Single bend vs double bend putter shaft: Find your best choice

It seems that over the years, putters have only gotten more and more complicated. As newer putter designs continually replace old ones, every part of the club is evaluated to give new players an edge. Today, many golfers demand to know the exact specifications for each piece of their putter. One topic that constantly confuses new golfers is the debate between the single bend vs double bend putter.

Given that most putter preferences are feel based, one small change can mean the difference between a satisfying day of golf and a frustrating one. But for a given player, what kind of difference will a double bend shaft really make from a single bend putter?

Single bend vs double bend putter shaft – what’s the difference?

Single bend vs double bend putter shafts

The only consistent difference between single bend putters and double bend putters is the number of bends in the putter shaft. A single bend putter has one bend in the shaft, while a double bend putter will have two bends.

The purpose of these shaft bends is to offset the putter head, which means that the club head will sit further back from the ball than the shaft. This helps keep a player’s hands in front of the club and also accommodate their dominant eye at address.

Many good offset putters use either single or double bend shafts, so it’s possible to have a good offset with either style. In fact, several popular offset putters such as the Callaway Odyssey series have shaft designs that don’t fit into either category.

What matters much more than shaft bend is how the grip, shaft design, head shape, putter type, and offset fit together as an entire package.

While it’s possible to generalize about double bend shafts vs single bend shafts, what ultimately matters is if the feel works for you or not.

Using a single bend putter shaft

Single bend putters are a modern putter design. Their main innovation is that it’s their shaft, rather than their hosel, that is bent. This bend allows the putter head to sit behind the golfer’s hands, which helps with shot alignment and face balancing.

The single bend allows the shaft to connect with the putter head at a 90 degree angle from the ground. This is design works particularly well for balancing mallet putters, which is where the single bend first appeared. The shaft then angles out towards the golfer for a comfortable grip.

Many well received putters use the single bend design. This includes one of our favorite putter lines, the TaylorMade GT series.


Visually Pleasing

Most golfers will enjoy the pleasing and simple design of the of the single bend putter shaft. This type of putter shaft has a very clean appearance that is less prone to drawing the eye. It is less likely to cause distractions during a putt.

Easy swing

Single bend golf putters are designed for a balanced face that eliminates any toe hang. This makes them perfect for a straight forward and back putting shot. These shots are much easier for many beginners to master than an arc stroke.

Forgiving design

Face balanced putters have a higher MOI than other types, which allows them to hit ball straight on with less twisting or pushback. The forgiving design makes the single bend putter a favorite of beginner players all the way to advanced. For a list of our favorite face balanced putters, see our best face balanced putters article.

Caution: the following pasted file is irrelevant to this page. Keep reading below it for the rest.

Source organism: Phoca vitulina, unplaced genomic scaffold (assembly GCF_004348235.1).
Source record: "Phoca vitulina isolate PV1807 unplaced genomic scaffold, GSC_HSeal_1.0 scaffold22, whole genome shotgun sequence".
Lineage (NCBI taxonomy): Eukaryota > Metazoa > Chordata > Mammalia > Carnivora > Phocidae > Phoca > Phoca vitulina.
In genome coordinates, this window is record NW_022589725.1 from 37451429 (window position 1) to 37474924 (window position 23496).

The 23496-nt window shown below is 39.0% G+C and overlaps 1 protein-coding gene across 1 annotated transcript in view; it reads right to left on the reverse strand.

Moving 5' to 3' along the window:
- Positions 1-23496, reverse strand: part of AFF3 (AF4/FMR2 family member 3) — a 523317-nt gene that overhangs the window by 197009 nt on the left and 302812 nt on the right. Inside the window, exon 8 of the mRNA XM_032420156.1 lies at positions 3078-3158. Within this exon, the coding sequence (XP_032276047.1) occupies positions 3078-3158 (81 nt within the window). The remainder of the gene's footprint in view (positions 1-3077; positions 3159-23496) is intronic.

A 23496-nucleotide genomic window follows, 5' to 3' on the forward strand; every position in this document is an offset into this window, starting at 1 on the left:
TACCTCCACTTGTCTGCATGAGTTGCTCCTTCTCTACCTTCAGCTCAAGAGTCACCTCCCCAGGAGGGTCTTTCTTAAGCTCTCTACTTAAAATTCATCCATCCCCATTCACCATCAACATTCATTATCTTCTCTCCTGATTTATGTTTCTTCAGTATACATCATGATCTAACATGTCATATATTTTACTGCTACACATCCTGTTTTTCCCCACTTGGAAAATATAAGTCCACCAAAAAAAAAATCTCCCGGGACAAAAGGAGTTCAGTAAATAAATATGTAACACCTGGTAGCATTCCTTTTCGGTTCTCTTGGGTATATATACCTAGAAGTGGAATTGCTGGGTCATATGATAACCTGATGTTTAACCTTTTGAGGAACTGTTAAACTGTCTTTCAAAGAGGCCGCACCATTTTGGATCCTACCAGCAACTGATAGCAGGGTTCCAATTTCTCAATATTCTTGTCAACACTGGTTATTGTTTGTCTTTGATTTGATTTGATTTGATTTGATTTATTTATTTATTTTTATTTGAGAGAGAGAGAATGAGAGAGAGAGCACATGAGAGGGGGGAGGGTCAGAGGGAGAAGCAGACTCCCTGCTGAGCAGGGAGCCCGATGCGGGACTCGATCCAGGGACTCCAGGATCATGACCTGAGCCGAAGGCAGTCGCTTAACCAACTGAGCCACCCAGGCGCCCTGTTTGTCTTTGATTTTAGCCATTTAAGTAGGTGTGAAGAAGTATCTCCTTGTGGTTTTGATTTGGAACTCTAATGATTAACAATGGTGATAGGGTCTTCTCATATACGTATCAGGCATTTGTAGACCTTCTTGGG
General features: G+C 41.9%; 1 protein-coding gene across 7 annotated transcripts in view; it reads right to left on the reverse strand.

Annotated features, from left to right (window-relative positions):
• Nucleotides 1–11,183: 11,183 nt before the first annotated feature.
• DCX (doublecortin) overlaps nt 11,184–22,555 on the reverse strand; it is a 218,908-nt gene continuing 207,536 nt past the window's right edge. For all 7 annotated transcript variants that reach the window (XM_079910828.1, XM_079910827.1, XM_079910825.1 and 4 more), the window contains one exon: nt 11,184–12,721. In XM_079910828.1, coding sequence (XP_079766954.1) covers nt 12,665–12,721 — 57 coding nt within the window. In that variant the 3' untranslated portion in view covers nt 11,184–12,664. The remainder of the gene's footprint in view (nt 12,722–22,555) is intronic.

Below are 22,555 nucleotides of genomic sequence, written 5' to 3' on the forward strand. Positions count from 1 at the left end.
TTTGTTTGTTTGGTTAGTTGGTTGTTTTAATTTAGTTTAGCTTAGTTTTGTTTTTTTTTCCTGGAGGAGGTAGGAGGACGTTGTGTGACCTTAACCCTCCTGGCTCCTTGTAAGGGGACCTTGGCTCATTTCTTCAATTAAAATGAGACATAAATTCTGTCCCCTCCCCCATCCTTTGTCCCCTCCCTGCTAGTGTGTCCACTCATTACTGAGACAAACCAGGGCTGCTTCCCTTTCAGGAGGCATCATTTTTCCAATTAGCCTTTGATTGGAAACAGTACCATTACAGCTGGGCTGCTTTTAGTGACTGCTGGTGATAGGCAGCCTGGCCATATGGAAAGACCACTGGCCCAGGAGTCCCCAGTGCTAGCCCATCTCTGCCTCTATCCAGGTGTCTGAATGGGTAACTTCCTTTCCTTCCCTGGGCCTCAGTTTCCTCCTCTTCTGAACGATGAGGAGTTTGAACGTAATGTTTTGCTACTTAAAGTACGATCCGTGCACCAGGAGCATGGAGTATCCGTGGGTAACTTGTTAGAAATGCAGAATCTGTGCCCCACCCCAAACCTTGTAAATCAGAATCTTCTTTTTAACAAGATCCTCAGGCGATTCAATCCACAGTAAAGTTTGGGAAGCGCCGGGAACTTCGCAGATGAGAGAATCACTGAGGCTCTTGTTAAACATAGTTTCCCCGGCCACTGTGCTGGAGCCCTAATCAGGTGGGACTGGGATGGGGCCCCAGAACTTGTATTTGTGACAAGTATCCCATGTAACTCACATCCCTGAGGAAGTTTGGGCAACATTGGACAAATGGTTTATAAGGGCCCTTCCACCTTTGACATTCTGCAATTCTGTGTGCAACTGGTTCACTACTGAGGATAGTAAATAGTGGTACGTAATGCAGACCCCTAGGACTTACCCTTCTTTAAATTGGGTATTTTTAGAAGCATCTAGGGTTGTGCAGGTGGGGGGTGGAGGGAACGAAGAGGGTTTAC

Easy alignment

The single bend putter design places the head of the club slightly behind the golfers hands at address. This allows for a comfortable setup that makes aligning the club head much easier compare to straight shaft putters. The design also ensures a good lie angle that keep the club face straight, all while the golfer can take a natural position.


Not designed for arc strokes

Single bend shafts are mostly found on mallet putters. They help ensure a balanced face, which is great for hitting a straight back straight forward shot. This design lacks toe hang, which means that doesn’t work as well for arc strokes.

Less flexibility

Single bend mallet putters are designed to lock players into a simple putting style. This helps reduce errors, as there is less to worry about on every swing. However, some players may appreciate more flexibility than is currently allowed by many of these putters.

Using a double bend putter shaft

Like its single bend counterpart, the double bend shaft is designed to help eliminate toe hang on a face balanced putter. This style is particularly popular on mallet style putters, which excel at straight back straight forward putting strokes.

The double bend shaft, like the single bend, meets the putter head at a 90 degree angle. It then bends slightly away before bending back towards the golfer. The results is a small “s” curve in the golf shaft.

Double bend putters have become more popular because they allow manufacturers more freedom and flexibility in their club designs. They have different balance points than single bend putters, but any differences can be offset by the putter head design to create a balanced club face.



Many modern club manufacturers use the double bend shaft. That means that there are a lot of different double bend putters available for you to choose from. All of the big manufacturers from Callaway to Taylormade have putters available in the style.

High MOI

Most double bend designs are found on high MOI mallet putters. These putters do a great job of resisting twisting on swing impact, which helps players hit cleaner shots. It also cuts down on mishits, even if the ball isn’t hit exactly in the sweet spot of the putter.

Great alignment